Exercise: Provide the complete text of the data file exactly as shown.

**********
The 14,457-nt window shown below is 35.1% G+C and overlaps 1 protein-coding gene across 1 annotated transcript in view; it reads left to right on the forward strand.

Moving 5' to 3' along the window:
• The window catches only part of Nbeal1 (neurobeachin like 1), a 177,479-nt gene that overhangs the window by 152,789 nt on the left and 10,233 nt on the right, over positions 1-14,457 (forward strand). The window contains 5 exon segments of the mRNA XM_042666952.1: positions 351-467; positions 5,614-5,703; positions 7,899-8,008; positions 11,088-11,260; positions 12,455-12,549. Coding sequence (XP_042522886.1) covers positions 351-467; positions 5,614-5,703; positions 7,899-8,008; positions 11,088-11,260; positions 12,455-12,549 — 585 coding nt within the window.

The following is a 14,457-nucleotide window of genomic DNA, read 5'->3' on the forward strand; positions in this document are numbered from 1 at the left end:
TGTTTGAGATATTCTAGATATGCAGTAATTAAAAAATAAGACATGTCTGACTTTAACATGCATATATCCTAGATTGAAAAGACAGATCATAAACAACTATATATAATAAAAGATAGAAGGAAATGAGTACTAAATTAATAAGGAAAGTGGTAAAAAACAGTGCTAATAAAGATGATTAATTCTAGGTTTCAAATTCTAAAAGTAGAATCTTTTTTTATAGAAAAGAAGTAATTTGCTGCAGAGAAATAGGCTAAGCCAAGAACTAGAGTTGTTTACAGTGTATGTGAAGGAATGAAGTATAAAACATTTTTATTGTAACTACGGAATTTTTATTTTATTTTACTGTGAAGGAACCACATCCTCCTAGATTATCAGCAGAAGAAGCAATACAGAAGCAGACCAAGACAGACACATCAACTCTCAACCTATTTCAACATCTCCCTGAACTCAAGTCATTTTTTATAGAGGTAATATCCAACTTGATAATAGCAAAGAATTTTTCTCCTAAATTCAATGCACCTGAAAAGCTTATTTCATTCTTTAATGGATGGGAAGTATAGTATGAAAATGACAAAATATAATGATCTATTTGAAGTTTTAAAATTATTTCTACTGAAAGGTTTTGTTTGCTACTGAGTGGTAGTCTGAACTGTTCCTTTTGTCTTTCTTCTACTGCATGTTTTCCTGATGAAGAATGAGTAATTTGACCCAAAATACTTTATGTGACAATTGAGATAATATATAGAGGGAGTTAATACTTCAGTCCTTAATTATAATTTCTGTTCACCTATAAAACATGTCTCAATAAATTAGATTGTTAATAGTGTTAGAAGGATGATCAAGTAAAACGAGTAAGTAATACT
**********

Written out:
The 14,457-nt window shown below is 35.1% G+C and overlaps 1 protein-coding gene across 1 annotated transcript in view; it reads left to right on the forward strand.

Moving 5' to 3' along the window:
• The window catches only part of Nbeal1 (neurobeachin like 1), a 177,479-nt gene that overhangs the window by 152,789 nt on the left and 10,233 nt on the right, over positions 1-14,457 (forward strand). The window contains 5 exon segments of the mRNA XM_042666952.1: positions 351-467; positions 5,614-5,703; positions 7,899-8,008; positions 11,088-11,260; positions 12,455-12,549. Coding sequence (XP_042522886.1) covers positions 351-467; positions 5,614-5,703; positions 7,899-8,008; positions 11,088-11,260; positions 12,455-12,549 — 585 coding nt within the window.

The following is a 14,457-nucleotide window of genomic DNA, read 5'->3' on the forward strand; positions in this document are numbered from 1 at the left end:
TGTTTGAGATATTCTAGATATGCAGTAATTAAAAAATAAGACATGTCTGACTTTAACATGCATATATCCTAGATTGAAAAGACAGATCATAAACAACTATATATAATAAAAGATAGAAGGAAATGAGTACTAAATTAATAAGGAAAGTGGTAAAAAACAGTGCTAATAAAGATGATTAATTCTAGGTTTCAAATTCTAAAAGTAGAATCTTTTTTTATAGAAAAGAAGTAATTTGCTGCAGAGAAATAGGCTAAGCCAAGAACTAGAGTTGTTTACAGTGTATGTGAAGGAATGAAGTATAAAACATTTTTATTGTAACTACGGAATTTTTATTTTATTTTACTGTGAAGGAACCACATCCTCCTAGATTATCAGCAGAAGAAGCAATACAGAAGCAGACCAAGACAGACACATCAACTCTCAACCTATTTCAACATCTCCCTGAACTCAAGTCATTTTTTATAGAGGTAATATCCAACTTGATAATAGCAAAGAATTTTTCTCCTAAATTCAATGCACCTGAAAAGCTTATTTCATTCTTTAATGGATGGGAAGTATAGTATGAAAATGACAAAATATAATGATCTATTTGAAGTTTTAAAATTATTTCTACTGAAAGGTTTTGTTTGCTACTGAGTGGTAGTCTGAACTGTTCCTTTTGTCTTTCTTCTACTGCATGTTTTCCTGATGAAGAATGAGTAATTTGACCCAAAATACTTTATGTGACAATTGAGATAATATATAGAGGGAGTTAATACTTCAGTCCTTAATTATAATTTCTGTTCACCTATAAAACATGTCTCAATAAATTAGATTGTTAATAGTGTTAGAAGGATGATCAAGTAAAACGAGTAAGTAATACT